Kim & Kim #1
Written by Mags Visaggio
Interior art by Eva Cabrera
Colors by Claudia Aguirre
Letters by Zakk Saam
Edits by Katy Rex
Covers by Tess Fowler w/Kiki Jenkins and Devaki Neogi
Published by Black Mask Studios
Kimiko "Kim Q." Quatro and Kimberly "Kim D." Dantzler are the best, feistiest, most kick-ass bounty hunters in the galaxy. Too bad they're broke all the time. After botching an assignment, they're hired to go after Tom Quilt, a rogue member of the El Scorcho criminal syndicate. But nothing is what it seems, and the Fighting Kims are getting more than they bargained for with this bounty. Action, rock n roll, and queer heroes are the order of the day for this sci-fi miniseries from new talent curator Black Mask Studios, and judging by the first issue, is going to be a hell of a ride.
This issue actually has two covers, one by Tess Fowler (Rat Queens) and Kiki Jenkins, the other by Devaki Neogi (Curb Stop). The Fowler and Jenkins cover has expressive line work and composition for the provocative titular characters accentuated an eye-catching splash of neon colors. It's like an album sleeve for a smashing alt-rock CD. The series' logo stands out with its bold lettering, like the title of an action movie, and the shotgun guitar in the center its both stylish and helps hint at the content of the comic. Although not as flashy, Neogi's cover is sketchier in style, and shows Kim & Kim in their scrap heap of a truck spaceship and a dust cloud after an explosion in the background. This cover better captures the gritty, action-packed world of Kim & Kim while also maintaining a bright color scheme. Both covers are visually pleasing and do a great job of attracting potential readers.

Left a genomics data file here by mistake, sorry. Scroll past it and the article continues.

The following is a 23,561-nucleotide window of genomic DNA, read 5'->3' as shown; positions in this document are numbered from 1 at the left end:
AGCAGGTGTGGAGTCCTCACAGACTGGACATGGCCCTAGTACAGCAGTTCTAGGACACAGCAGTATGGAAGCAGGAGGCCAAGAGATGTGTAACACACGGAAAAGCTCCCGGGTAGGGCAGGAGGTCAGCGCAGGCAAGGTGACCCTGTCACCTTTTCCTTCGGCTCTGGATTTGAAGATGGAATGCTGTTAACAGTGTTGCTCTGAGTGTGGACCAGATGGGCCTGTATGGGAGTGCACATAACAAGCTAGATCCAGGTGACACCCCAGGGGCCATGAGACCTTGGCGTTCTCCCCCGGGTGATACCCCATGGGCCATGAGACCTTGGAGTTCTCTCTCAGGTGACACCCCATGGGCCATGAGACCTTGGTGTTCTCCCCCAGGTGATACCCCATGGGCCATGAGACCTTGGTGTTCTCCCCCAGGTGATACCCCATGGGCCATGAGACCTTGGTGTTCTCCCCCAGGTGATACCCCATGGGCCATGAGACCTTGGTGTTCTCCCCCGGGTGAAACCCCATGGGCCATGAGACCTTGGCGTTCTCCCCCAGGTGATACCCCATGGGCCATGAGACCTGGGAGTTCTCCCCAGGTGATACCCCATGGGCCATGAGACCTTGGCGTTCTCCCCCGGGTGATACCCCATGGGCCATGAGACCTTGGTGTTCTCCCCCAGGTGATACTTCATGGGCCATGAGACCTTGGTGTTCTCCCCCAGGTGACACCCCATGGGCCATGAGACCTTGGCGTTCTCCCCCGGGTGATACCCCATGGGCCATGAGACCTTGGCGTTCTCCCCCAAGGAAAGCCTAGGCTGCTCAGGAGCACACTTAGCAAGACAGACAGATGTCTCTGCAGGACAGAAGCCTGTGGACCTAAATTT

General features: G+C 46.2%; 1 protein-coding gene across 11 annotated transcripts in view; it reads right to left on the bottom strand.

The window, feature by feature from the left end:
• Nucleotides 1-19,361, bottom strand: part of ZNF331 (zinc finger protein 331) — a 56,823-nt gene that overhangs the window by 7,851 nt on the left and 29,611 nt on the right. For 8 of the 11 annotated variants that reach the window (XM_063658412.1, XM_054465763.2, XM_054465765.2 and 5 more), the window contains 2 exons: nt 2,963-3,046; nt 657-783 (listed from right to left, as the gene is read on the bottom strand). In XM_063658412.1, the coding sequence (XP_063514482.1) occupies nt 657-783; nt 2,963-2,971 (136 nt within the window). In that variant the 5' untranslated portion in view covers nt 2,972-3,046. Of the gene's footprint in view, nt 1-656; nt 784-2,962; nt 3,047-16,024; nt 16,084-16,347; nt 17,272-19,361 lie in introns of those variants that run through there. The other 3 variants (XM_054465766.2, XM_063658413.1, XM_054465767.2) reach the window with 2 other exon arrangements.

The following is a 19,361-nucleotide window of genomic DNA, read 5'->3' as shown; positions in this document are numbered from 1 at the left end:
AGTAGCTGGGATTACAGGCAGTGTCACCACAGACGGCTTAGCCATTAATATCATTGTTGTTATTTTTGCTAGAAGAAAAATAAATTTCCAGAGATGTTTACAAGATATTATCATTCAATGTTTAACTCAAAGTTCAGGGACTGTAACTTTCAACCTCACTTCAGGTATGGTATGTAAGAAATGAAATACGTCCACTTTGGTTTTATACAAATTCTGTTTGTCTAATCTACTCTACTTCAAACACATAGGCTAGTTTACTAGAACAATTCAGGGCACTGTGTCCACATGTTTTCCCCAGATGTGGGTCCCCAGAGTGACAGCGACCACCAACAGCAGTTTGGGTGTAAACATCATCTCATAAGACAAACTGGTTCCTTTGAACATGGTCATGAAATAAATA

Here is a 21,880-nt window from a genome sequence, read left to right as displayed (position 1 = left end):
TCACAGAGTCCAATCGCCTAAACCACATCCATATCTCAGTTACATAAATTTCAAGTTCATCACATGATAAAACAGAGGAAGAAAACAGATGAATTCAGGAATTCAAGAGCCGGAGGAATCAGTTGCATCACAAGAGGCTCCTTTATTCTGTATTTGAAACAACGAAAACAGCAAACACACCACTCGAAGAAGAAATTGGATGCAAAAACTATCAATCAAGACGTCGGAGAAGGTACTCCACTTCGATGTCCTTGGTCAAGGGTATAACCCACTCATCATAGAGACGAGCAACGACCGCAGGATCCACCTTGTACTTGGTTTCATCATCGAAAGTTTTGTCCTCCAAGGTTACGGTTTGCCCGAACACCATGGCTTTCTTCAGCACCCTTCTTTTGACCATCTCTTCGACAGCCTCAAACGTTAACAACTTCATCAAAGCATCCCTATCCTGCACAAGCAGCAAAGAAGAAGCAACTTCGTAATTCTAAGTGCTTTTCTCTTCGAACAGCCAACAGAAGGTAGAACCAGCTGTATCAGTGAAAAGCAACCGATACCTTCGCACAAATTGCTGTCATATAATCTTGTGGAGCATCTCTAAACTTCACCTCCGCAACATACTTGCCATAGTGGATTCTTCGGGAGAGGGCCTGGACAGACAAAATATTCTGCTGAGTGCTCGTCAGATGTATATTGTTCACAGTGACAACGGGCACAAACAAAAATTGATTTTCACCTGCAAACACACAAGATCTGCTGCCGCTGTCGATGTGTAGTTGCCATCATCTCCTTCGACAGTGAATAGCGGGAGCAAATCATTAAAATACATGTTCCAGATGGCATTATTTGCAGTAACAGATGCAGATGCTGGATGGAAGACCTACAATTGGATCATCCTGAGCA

Eva Cabrera's art style is unique, given the content of the comic. Its similar to action sci-fi comics like Transmetropolitan and Ballistic where its a gritty future ruled by crime and corruption. While the art for those titles is realistic to highlight that gritty setting, Cabrera is more cartoonish, with big eyes, exaggerated facial expressions, loose body shapes and proportions, and minimalist environment details. Combined with Claudia Aguirre's bright color palette and Zakk Saam's bulgy lettering, and we get a Looney Tunes-esque portrait that contrasts with the less than ideal world. This doesn't deflate the dark side of things so much as gives it a bit more character, a wild, carefree tone that makes it fun and not brooding.